"It's been easier than I thought," said Sisson, adding he is enjoying practice and the opportunity to play for a state title contender. "I'd like to help out and get another state championship."
Some Trinity players have even taken steps to show their support for their new teammates. During practice, a few Trinity players can be seen wearing orange New England practice jerseys.
"It's been fun just to see how the kids have been working together," Gordon said. "Where each one, they're all looking at each other with different eyes now."
Senior running back/defensive lineman Dan Carr said after a preseason practice that when they step on the field, it makes no difference what town each player is from.
Carr and Jordan Rising were two of the players who made phone calls to New England players in the offseason, urging them to attend football camps with the Titans and join them for playground football sessions.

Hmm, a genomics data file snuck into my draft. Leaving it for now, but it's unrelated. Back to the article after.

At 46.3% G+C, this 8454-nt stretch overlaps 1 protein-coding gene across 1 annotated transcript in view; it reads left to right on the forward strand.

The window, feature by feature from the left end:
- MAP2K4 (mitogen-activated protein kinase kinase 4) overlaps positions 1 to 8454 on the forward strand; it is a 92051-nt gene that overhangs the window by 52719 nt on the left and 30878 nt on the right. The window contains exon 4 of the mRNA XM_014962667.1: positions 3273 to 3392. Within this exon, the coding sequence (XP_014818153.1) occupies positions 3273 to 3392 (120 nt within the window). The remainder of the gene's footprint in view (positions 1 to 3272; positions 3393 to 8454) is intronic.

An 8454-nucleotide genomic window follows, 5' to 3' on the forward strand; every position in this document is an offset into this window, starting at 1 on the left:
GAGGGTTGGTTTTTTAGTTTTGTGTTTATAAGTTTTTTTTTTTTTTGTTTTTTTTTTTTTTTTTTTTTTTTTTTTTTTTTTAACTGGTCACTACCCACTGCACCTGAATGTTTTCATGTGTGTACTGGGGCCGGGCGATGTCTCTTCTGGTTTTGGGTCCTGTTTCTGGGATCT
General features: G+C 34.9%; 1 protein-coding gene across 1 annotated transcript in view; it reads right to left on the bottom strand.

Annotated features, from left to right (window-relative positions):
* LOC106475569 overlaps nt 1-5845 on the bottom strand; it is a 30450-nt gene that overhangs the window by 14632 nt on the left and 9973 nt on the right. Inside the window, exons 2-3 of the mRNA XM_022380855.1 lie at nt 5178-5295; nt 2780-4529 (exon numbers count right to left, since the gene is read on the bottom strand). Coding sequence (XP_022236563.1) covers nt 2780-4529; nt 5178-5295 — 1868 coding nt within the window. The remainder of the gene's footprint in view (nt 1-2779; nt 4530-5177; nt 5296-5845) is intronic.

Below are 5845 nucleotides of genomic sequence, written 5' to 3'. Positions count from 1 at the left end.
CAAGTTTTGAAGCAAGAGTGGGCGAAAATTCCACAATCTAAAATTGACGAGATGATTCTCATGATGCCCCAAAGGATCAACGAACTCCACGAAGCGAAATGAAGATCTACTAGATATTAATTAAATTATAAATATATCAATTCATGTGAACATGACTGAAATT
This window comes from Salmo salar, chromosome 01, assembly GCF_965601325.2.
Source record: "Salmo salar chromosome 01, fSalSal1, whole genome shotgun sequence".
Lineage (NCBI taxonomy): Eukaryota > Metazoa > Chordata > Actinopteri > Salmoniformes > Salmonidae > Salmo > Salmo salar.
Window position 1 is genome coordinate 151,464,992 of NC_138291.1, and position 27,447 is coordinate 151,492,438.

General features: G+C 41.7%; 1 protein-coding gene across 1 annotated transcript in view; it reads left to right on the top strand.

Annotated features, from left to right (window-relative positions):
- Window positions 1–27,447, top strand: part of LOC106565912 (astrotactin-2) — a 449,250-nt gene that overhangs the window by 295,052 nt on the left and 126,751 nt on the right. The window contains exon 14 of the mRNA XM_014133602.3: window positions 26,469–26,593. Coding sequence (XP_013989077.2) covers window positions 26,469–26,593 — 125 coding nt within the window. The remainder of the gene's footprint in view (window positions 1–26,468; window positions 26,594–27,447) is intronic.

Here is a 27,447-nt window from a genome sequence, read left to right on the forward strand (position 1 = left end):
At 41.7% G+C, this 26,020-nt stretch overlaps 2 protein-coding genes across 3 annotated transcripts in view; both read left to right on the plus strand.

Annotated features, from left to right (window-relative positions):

"As much as them being great athletes, we've also developed a great friendship," Rising said. "They didn't come in with bad attitudes. They all came in positive."
The majority of the Dickinson Trinity community and the New England area have welcomed the co-op with an open mind. Trinity players made a visit to New England's school the afternoon before their first game so the community, teachers and students would be able to put faces with names and numbers on the field and in the playbook.
Gordon believes the initial strong relations between the two communities will lead to nothing but a strong working relationship in the years to come.
"I don't think there has ever been any problem at all," Gordon said. "And not saying that there won't be. Who knows? But so far it's really been going very smoothly. The problems that could arise, I'm going to do my best for them not to happen.
"Again, I think it could be the easiest thing in the world too."